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Pharmacogenomics. 2009 Apr;10(4):669-84. doi: 10.2217/pgs.09.13.

Variation in the COMT gene: implications for pain perception and pain treatment.

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Department of Laboratory Medicine Children's & Women's Health, Laboratory Centre, Faculty of Medicine, Norwegian University of Science & Technology (NTNU), N-7489 Trondheim, Norway.


Catechol-O-methyltransferase (COMT) is an enzyme that inactivates biologically-active catechols, including the important neurotransmitters dopamine, noradrenaline and adrenaline. These neurotransmitters are involved in numerous physiological processes, including modulation of pain. Genetic variation in the COMT gene has been implicated in variable response to various experimental painful stimuli, variable susceptibility to develop common pain conditions, as well as the variable need for opioids in the treatment of cancer pain. Increased insight into how genetic variants within the COMT locus affect pain perception will contribute to improved understanding of the mechanisms involved in the development of common human pain disorders and may lead to improved strategies for pain treatment. So far, a remarkable complex relationship between COMT genotypes or haplotypes and pain phenotypes has been revealed.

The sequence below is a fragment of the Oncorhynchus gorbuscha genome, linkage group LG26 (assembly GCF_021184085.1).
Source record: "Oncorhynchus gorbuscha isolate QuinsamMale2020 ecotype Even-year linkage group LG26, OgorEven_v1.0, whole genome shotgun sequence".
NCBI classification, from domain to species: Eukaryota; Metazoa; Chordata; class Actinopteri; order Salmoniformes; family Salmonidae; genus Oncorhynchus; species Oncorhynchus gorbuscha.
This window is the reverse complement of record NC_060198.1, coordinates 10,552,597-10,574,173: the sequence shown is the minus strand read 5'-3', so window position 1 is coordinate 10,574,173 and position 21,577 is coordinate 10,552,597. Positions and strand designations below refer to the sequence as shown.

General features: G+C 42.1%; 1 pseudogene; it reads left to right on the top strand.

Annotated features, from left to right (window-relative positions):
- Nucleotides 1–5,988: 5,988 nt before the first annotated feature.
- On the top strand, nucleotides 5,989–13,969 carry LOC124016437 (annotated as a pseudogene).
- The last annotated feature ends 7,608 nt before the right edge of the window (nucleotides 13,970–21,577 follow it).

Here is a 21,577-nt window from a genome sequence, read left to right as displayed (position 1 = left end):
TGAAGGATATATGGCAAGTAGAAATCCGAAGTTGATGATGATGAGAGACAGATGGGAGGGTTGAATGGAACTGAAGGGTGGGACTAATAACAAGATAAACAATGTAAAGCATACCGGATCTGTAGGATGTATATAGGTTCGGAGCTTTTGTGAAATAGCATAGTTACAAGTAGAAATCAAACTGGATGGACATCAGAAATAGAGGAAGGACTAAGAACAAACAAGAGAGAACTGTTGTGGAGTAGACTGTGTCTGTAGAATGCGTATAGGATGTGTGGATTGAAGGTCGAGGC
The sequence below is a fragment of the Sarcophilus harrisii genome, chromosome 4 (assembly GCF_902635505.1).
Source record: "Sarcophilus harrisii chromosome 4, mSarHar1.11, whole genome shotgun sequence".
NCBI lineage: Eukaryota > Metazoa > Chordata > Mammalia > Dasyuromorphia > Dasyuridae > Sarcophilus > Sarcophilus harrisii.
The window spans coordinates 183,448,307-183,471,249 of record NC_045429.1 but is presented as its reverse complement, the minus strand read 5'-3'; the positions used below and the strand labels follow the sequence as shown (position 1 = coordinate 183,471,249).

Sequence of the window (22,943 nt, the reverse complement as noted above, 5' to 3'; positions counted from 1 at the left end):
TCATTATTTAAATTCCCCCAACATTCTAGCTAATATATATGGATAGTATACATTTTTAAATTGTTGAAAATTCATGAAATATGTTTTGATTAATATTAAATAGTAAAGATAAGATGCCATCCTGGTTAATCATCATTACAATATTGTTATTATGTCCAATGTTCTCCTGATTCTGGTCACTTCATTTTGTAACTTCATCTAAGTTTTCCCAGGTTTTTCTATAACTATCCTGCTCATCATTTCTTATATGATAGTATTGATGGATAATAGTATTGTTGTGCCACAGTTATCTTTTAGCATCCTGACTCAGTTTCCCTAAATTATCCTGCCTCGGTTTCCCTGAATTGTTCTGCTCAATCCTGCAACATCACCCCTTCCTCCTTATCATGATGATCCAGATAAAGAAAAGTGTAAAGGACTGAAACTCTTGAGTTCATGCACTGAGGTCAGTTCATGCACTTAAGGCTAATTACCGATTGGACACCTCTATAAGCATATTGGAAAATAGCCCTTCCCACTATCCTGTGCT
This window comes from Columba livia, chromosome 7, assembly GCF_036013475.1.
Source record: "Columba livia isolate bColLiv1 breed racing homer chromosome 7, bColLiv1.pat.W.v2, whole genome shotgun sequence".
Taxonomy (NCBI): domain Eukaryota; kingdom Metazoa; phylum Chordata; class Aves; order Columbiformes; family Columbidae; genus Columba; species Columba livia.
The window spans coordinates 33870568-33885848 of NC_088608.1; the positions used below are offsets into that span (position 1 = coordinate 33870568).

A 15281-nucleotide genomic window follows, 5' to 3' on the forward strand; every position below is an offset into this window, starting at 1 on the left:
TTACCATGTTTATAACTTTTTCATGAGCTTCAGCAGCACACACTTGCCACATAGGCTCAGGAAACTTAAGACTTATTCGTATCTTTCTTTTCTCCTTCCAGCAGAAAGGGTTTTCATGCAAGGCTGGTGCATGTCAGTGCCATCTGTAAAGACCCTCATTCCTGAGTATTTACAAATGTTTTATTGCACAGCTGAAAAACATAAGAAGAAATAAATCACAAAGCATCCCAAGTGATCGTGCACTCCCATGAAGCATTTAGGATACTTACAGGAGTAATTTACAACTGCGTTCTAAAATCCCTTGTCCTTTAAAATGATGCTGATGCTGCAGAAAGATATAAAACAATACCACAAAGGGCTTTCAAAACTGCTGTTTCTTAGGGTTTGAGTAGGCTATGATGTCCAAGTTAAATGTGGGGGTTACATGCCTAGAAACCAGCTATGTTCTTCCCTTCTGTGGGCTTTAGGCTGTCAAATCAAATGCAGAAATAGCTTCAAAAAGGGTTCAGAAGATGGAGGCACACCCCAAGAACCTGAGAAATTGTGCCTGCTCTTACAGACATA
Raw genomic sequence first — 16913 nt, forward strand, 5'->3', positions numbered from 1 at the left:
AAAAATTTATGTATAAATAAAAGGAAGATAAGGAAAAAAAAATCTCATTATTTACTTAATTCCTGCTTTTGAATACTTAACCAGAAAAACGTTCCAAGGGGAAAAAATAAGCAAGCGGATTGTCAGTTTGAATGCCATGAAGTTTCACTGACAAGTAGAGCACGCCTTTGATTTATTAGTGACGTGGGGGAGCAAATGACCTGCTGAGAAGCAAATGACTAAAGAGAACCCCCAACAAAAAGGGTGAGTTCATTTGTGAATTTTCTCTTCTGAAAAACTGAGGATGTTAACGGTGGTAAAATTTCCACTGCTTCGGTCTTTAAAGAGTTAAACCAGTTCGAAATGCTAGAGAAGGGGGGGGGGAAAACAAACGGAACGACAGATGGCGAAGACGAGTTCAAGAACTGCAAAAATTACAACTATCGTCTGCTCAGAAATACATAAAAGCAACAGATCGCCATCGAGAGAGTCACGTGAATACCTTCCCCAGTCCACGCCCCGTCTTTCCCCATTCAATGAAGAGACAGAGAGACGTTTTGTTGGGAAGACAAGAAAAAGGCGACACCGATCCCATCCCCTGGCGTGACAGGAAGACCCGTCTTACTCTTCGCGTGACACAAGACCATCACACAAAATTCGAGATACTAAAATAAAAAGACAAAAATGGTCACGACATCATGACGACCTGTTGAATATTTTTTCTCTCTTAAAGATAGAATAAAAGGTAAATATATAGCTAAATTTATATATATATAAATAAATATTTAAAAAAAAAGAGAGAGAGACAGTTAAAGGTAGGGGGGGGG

[Indexed for MEDLINE]

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